In addition to the glasses, the GUNNAR Haus came with a microfibre cleaning cloth, a microfibre pouch, and a hard case. All three have the GUNNAR logo in red on some region of it but it’s not overly gaudy and is a nice contrast to the black cloth and cases. I’ve been wearing these glasses for a couple of months now and have stored them in the pouch and case each night and they still look like new with no signs of wear or lens scratches.
One last thing which isn’t really design but should definitely be mentioned. GUNNAR does a great job in packaging the glasses to prevent damage while shipping. The glasses are wrapped in a thick plastic layer, placed inside the hard case which is inside a thin box which, in turn, is placed in a thicker cardboard box. You’ll have no worries that your GUNNAR glasses will arrive undamaged.
I’ve worked with computers for too many years, and gaming is my main hobby. As mentioned in the opening paragraph, my average weekday consists of about 7 hours on the computer during the day then another two or three in the evening. After that, a couple hours of TV watching followed by an hour or two of gaming and, well, it definitely adds up.
Over the years, I’ve dealt with dry eyes to the point that I’ve stopped wearing contacts, as well as headaches on and off, and feeling fatigued after spending a lot of time in front of a computer screen. When I first put on the GUNNAR Haus, I didn’t like the slightly yellow tint that I was seeing. However, after a few days, I did get used to it.
The only time I took them off was when doing photo editing or graphic work. That’s definitely one task that you don’t want to be wearing blue light blocking glasses for of any type as it will definitely skew your view on the colour representation of your photography. You can either trust your application while wearing these or you may find yourself tweaking the yellow out only to have inaccurate colours when exported and uploaded elsewhere and viewed with regular glasses on.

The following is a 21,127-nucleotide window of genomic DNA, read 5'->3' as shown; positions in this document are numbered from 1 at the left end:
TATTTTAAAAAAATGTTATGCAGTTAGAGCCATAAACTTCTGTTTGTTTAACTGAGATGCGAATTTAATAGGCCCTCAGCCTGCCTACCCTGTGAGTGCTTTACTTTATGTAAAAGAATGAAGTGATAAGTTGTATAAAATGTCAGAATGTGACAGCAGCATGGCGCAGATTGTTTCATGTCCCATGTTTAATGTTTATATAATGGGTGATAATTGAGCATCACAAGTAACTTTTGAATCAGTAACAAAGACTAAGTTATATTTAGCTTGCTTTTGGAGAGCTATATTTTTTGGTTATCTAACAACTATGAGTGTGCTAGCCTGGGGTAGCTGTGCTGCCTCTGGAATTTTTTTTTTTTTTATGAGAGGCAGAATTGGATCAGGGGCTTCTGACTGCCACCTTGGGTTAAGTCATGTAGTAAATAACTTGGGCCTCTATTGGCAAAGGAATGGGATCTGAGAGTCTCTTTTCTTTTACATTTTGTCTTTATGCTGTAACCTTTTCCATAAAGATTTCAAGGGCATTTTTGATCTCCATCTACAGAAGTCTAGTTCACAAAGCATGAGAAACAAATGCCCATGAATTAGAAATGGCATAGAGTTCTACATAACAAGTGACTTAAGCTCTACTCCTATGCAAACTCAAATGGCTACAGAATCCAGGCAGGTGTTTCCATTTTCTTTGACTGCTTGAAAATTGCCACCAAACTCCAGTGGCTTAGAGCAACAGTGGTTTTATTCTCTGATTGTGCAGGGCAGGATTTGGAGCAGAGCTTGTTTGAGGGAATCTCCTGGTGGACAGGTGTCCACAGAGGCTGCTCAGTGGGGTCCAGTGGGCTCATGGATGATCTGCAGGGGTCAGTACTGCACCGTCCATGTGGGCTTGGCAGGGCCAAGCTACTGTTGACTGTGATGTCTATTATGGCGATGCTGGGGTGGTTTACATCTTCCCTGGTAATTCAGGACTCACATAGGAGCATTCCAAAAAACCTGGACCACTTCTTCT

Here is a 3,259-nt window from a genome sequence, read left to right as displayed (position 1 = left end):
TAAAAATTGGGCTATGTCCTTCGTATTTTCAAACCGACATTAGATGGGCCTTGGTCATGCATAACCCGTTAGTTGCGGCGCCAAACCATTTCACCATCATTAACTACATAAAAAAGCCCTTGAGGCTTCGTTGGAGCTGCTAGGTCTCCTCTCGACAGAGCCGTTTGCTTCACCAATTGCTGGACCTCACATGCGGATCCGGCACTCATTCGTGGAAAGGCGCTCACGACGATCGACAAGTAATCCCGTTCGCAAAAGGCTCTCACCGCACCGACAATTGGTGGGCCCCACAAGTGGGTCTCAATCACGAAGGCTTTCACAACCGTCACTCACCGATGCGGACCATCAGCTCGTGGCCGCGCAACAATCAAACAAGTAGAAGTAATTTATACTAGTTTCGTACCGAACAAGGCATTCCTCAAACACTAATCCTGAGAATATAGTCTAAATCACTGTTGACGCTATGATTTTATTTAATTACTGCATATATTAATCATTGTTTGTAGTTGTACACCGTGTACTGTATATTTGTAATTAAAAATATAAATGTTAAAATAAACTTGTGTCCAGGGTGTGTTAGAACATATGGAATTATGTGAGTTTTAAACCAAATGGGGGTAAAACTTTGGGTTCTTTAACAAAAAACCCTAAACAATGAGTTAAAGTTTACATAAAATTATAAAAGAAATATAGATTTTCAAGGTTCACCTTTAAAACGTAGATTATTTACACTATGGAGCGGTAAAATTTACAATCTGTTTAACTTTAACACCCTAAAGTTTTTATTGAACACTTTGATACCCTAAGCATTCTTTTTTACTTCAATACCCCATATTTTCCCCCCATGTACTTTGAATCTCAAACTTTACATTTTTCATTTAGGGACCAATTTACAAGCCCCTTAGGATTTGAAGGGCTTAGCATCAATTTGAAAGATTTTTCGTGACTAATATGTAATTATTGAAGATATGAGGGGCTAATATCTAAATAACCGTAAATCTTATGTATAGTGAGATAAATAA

On that note, the days I wore the glasses, I actually felt more productive and less fatigued. The days I forgot them or just didn’t put them on, I definitely felt like I was dragging more and could feel the onset of headaches later in the day. Like most other things, there are opposing views as to the harmfulness of blue light but I definitely feel better while using a computer or gaming when wearing the GUNNAR Haus blue light blocking glasses.
While a non-prescription version is available, there is also a prescription option for those of us who need it. Suffice it to say, when I received the GUNNAR Haus and tried them on, the prescription was as it should be based on the information I provided. The one thing you will need to make sure you have is your PD (pupil distance) in addition to your actual prescription when ordering.
The GUNNAR Haus glasses are available starting at US$99.99 for the non-prescription version. Prescription versions are available as well and start at $249.99. As mentioned above, I’ve tried a few pairs of glasses over the internet over the past couple years and really, you do get what you pay for.
As such, $249.99 for prescription blue light blocking glasses is a reasonable price given the quality of the GUNNAR Haus. Up here in Canada, I’ve paid upwards of CA$800 for prescription glasses without the blue light blocking feature. Sure, you can get much more affordable glasses online but, again, you get what you pay for. I have a few pairs that cost me around $30 a pair, non-blue light blocking of course, and one pair barely lasted a year while the other two definitely feel flimsier than the GUNNAR Haus.
If you work in front of a computer or game for long hours, especially into the evening, the GUNNAR Haus glasses with their blue light blocking Clear Lenses can definitely help you in a number of ways. I definitely noticed more comfort working with less strain or feeling blah when wearing the GUNNAR Haus. On the days and evenings that I forgot to put them on and wore normal prescription glasses, I definitely noticed more of a strain on my eyes and borderline headaches, not to mention more tossing and turning at night while trying to get to sleep.